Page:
Anthrax attacks and practice patterns: a learning opportunity for health care systems

UMMS Affiliation

Department of Quantitative Health Sciences

Publication Date


Document Type



Acute Disease; Alabama; Ambulatory Care Facilities; Anthrax; Antibiotic Prophylaxis; *Bioterrorism; Clinical Pharmacy Information Systems; Doxycycline; Drug Utilization; Fluoroquinolones; Health Services Needs and Demand; Hospitals, Veterans; Humans; Lung Diseases, Obstructive; Ofloxacin; Outpatient Clinics, Hospital; Physician's Practice Patterns; United States; United States Department of Veterans Affairs


Bioinformatics | Biostatistics | Epidemiology | Health Services Research


Sudden and unexpected events directly influencing clinical practice patterns are uncommon. After the first report of bioterrorism-related anthrax, the authors studied retrospectively 13 months of anthrax-related antibiotic prescription rates for Veterans Affairs outpatients in one urban area where no cases of anthrax were reported. During the 26 days after the first anthrax report, the rate of acute respiratory illnesses treated with fluoroquinolones was 62.8 per 10,000 outpatient visits, an increase of 41 percent over the rate of 44.4 observed approximately one year earlier (p = 0.058). Acute sociopolitical events such as bioterrorist attacks present a unique opportunity to investigate changes in health care.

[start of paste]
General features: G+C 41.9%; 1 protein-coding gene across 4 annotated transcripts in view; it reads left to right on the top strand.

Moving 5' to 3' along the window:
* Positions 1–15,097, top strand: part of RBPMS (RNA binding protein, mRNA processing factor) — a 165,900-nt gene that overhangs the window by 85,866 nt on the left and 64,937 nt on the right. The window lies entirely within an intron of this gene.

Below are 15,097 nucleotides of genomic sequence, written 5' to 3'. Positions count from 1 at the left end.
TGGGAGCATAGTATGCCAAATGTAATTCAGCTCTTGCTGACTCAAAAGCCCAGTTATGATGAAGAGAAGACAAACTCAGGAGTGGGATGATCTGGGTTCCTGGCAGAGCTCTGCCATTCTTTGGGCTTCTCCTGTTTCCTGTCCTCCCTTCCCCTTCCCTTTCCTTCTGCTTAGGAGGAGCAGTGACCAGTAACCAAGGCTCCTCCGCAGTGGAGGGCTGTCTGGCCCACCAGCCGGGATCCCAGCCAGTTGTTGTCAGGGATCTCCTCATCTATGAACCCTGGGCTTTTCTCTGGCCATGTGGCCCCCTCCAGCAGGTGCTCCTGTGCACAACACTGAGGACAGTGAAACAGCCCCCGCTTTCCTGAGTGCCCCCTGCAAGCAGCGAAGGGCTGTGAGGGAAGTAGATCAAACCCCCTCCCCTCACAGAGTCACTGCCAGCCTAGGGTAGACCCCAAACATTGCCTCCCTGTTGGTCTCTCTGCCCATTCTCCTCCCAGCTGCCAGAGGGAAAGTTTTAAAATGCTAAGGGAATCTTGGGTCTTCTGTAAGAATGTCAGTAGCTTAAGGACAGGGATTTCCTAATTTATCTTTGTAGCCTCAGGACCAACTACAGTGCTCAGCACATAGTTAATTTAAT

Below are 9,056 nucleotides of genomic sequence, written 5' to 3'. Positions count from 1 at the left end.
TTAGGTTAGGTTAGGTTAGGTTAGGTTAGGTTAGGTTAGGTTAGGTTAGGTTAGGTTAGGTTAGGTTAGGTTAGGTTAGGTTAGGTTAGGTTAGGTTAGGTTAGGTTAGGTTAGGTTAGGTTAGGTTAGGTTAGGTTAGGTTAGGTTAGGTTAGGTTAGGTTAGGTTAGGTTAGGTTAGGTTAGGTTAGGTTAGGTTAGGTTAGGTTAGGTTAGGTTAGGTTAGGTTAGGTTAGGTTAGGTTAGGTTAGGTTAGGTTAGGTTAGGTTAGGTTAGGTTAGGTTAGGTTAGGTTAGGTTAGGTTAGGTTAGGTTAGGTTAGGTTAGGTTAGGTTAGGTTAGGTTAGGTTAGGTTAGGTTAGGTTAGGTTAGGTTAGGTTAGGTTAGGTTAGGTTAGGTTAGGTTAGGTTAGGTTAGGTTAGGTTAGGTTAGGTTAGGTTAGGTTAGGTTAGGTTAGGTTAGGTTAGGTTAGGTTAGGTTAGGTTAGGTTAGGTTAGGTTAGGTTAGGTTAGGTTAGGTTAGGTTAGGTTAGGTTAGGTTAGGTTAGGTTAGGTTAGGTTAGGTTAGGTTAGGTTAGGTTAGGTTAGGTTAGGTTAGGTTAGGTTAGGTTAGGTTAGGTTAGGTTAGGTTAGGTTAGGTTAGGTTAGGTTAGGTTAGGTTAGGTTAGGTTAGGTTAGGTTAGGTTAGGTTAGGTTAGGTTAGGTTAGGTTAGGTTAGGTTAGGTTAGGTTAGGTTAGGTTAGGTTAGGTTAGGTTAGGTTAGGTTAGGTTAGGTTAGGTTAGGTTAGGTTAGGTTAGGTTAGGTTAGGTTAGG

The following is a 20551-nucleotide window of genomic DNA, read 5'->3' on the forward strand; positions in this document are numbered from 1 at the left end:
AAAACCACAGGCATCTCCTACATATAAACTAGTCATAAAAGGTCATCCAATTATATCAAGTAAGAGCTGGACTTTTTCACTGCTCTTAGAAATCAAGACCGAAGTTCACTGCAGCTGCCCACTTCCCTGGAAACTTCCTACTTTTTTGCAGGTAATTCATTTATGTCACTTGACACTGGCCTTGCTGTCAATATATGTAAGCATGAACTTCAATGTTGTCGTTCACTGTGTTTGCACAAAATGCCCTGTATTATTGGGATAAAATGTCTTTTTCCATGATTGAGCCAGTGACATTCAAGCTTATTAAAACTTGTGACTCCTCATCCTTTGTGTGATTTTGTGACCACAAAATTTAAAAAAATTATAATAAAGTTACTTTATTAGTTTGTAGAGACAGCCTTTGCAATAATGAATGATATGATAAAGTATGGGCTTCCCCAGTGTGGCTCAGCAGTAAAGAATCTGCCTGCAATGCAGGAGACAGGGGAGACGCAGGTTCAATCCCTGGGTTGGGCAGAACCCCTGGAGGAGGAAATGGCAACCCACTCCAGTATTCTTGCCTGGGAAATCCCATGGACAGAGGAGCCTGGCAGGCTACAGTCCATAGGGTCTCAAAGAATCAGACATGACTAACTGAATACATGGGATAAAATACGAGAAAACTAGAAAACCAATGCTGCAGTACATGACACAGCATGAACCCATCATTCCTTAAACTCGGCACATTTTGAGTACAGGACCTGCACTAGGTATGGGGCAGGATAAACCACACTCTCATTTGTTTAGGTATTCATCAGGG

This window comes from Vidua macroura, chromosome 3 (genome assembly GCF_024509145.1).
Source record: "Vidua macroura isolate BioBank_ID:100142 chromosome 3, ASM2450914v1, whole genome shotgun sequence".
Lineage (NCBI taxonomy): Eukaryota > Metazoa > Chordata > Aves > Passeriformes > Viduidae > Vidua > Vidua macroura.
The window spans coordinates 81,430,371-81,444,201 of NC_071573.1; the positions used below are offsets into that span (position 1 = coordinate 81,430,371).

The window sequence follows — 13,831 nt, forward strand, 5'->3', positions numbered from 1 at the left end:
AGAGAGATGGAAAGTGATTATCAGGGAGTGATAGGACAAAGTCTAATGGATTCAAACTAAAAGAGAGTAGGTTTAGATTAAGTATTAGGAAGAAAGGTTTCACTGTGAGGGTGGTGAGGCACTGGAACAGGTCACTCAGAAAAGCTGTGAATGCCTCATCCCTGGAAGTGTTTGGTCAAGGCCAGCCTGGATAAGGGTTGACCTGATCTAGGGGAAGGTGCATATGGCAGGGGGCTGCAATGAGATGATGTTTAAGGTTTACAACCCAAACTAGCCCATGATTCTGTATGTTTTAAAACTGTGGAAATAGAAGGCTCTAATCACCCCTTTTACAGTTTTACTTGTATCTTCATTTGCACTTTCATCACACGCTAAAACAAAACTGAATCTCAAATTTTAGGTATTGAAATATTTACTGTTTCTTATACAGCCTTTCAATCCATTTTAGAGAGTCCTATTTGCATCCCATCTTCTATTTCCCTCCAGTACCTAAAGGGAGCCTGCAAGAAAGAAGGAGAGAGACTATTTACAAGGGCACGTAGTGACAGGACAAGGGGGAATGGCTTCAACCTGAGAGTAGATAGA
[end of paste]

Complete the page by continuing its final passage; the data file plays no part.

Qual Manag Health Care. 2002 Spring;10(3):31-9.

Journal/Book/Conference Title

Quality management in health care

PubMed ID


Related Resources

Link to Article in PubMed